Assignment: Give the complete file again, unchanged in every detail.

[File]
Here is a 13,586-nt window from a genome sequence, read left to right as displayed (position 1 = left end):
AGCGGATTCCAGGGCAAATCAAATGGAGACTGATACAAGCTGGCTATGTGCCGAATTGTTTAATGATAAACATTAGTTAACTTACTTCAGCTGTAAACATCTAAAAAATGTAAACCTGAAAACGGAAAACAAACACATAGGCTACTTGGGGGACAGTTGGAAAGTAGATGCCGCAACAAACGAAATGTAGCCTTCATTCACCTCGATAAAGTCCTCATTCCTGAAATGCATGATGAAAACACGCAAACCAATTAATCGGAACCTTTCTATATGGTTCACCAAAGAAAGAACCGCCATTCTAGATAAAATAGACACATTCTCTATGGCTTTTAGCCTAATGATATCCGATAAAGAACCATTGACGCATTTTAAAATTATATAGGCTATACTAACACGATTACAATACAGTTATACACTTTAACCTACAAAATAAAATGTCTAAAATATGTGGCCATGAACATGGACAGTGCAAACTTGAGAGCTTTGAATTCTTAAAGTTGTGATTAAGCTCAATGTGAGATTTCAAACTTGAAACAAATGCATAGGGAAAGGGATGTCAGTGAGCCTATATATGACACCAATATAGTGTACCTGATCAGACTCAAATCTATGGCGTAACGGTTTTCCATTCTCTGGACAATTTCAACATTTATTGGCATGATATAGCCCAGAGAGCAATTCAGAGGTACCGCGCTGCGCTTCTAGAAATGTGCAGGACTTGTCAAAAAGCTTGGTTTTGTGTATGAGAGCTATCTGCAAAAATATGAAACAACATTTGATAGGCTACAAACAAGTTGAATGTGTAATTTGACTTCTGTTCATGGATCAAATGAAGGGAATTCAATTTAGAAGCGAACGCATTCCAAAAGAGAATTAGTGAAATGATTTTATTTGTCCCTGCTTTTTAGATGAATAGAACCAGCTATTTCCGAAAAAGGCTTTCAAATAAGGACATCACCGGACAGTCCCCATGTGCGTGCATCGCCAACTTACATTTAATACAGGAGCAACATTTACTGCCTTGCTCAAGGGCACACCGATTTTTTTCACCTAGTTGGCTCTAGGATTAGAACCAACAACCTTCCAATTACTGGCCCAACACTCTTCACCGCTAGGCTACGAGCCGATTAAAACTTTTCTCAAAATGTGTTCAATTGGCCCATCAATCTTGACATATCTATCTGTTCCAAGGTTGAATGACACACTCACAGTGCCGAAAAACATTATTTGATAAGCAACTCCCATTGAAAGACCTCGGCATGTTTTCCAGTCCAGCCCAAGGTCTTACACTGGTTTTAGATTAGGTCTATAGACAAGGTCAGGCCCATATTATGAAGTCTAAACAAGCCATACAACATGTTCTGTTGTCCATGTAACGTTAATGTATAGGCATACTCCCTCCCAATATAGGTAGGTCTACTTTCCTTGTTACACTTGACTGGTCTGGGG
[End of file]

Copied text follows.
Here is a 13,586-nt window from a genome sequence, read left to right as displayed (position 1 = left end):
AGCGGATTCCAGGGCAAATCAAATGGAGACTGATACAAGCTGGCTATGTGCCGAATTGTTTAATGATAAACATTAGTTAACTTACTTCAGCTGTAAACATCTAAAAAATGTAAACCTGAAAACGGAAAACAAACACATAGGCTACTTGGGGGACAGTTGGAAAGTAGATGCCGCAACAAACGAAATGTAGCCTTCATTCACCTCGATAAAGTCCTCATTCCTGAAATGCATGATGAAAACACGCAAACCAATTAATCGGAACCTTTCTATATGGTTCACCAAAGAAAGAACCGCCATTCTAGATAAAATAGACACATTCTCTATGGCTTTTAGCCTAATGATATCCGATAAAGAACCATTGACGCATTTTAAAATTATATAGGCTATACTAACACGATTACAATACAGTTATACACTTTAACCTACAAAATAAAATGTCTAAAATATGTGGCCATGAACATGGACAGTGCAAACTTGAGAGCTTTGAATTCTTAAAGTTGTGATTAAGCTCAATGTGAGATTTCAAACTTGAAACAAATGCATAGGGAAAGGGATGTCAGTGAGCCTATATATGACACCAATATAGTGTACCTGATCAGACTCAAATCTATGGCGTAACGGTTTTCCATTCTCTGGACAATTTCAACATTTATTGGCATGATATAGCCCAGAGAGCAATTCAGAGGTACCGCGCTGCGCTTCTAGAAATGTGCAGGACTTGTCAAAAAGCTTGGTTTTGTGTATGAGAGCTATCTGCAAAAATATGAAACAACATTTGATAGGCTACAAACAAGTTGAATGTGTAATTTGACTTCTGTTCATGGATCAAATGAAGGGAATTCAATTTAGAAGCGAACGCATTCCAAAAGAGAATTAGTGAAATGATTTTATTTGTCCCTGCTTTTTAGATGAATAGAACCAGCTATTTCCGAAAAAGGCTTTCAAATAAGGACATCACCGGACAGTCCCCATGTGCGTGCATCGCCAACTTACATTTAATACAGGAGCAACATTTACTGCCTTGCTCAAGGGCACACCGATTTTTTTCACCTAGTTGGCTCTAGGATTAGAACCAACAACCTTCCAATTACTGGCCCAACACTCTTCACCGCTAGGCTACGAGCCGATTAAAACTTTTCTCAAAATGTGTTCAATTGGCCCATCAATCTTGACATATCTATCTGTTCCAAGGTTGAATGACACACTCACAGTGCCGAAAAACATTATTTGATAAGCAACTCCCATTGAAAGACCTCGGCATGTTTTCCAGTCCAGCCCAAGGTCTTACACTGGTTTTAGATTAGGTCTATAGACAAGGTCAGGCCCATATTATGAAGTCTAAACAAGCCATACAACATGTTCTGTTGTCCATGTAACGTTAATGTATAGGCATACTCCCTCCCAATATAGGTAGGTCTACTTTCCTTGTTACACTTGACTGGTCTGGGG